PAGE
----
The documents, the first of thousands expected to be declassified over the next several months, were released late Wednesday via a Pentagon Web site at the direction of National Intelligence Director John Negroponte.
Many were in Arabic — with no English translation — including one the administration said showed that Iraqi intelligence officials suspected al Qaeda members were inside Iraq in 2002.
The Pentagon Web site described that document this way: "2002 Iraqi Intelligence Correspondence concerning the presence of al Qaeda Members in Iraq. Correspondence between IRS members on a suspicion, later confirmed, of the presence of an Al-Qaeda terrorist group. Moreover, it includes photos and names."
Some of the documents seem innocuous: one flier, in Arabic, is addressed to Arab immigrants and contains Islamic Emirate officials' names to assist immigrants. The documents include more daunting reads, such as a 32-page translation of the al Qaeda bylaws.
The release of the documents, expected to continue for months, is designed to allow lawmakers and the public to investigate what documents from Saddam's regime claimed about such controversial issues as weapons of mass destruction and al Qaeda in the period before the United States invaded Iraq in March 2003.
Read a Pentagon translation of the al Qaeda bylaws.
Read a translated bio of Ayman Al-Zawahiri.
Check out more declassified documents on the Pentagon Web site.
The Web site cautioned that the U.S. government "has made no determination regarding the authenticity of the documents, validity or factual accuracy of the information contained therein, or the quality of any translations, when available."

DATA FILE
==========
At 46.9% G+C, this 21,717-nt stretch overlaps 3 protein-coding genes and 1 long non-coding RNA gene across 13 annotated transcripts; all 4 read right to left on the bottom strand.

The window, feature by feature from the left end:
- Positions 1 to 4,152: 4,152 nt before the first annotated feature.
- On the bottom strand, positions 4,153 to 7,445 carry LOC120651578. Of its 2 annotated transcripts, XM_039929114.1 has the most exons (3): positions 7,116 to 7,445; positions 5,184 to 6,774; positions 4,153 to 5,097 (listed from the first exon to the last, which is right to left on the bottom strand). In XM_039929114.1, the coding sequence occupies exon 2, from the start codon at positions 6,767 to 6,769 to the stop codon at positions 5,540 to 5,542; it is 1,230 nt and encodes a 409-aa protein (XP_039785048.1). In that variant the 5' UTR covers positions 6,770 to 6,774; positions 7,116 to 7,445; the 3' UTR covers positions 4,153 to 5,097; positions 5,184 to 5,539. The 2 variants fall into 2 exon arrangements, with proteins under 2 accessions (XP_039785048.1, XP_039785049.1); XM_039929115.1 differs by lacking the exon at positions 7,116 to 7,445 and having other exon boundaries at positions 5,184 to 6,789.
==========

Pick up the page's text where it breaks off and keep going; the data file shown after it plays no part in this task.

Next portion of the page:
A handful of prewar Iraq government documents released Wednesday had been translated into English.
One, entitled "A short report from the trip to Nairobi," seems to be a letter from Omar al-Sumali, and details his travels to Kenya and Somalia in hopes of establishing a terrorist camp in the region.
"Give this locality a chance by supporting it financially and supplying good personnel. The potential is very good. We should move very quickly, and seize this opportunity for Jihad," the letter reads.
They included one Iraqi intelligence document indicating Saddam's feared Fedayeen paramilitary forces were investigating rumors in the fall of 2001 that as many as 3,000 Iraqis and Saudis were going to fight in Afghanistan after the U.S. invasion.
"In the report on the status of rumors for November of 2001 regarding Fedayeen Saddam in al-Anbar, there is an entry that indicates that there is a group of Iraqi and Saudi Arabians numbering around 3,000 who have gone in an unofficial capacity to Afghanistan and have joined the mujahidin (mujahedeen, or holy warriors) to fight with and aid them in defeating the American Zionist Imperialist attack," the translated document stated.
"After presenting the matter to the Supervisor of Fedayeen Saddam, he ordered that the matter should be looked into for verification of the truth of the rumor," the translation said.
House Intelligence Chairman Peter Hoekstra, R-Mich., requested the release of millions pages of documents and audio recordings captured during current and previous U.S. military operations in Iraq. Most have sat untranslated for years.
Last weekend, Negroponte agreed to set aside money and establish a system to make the documents available to the media, academics and other researchers.
In a statement, Hoekstra welcomed the chance to answer questions about prewar Iraq. "Whether Saddam Hussein destroyed Iraq's weapons of mass destruction or hid or transferred them, the most important thing is we discover the truth of what was happening in the country prior to the war," he said.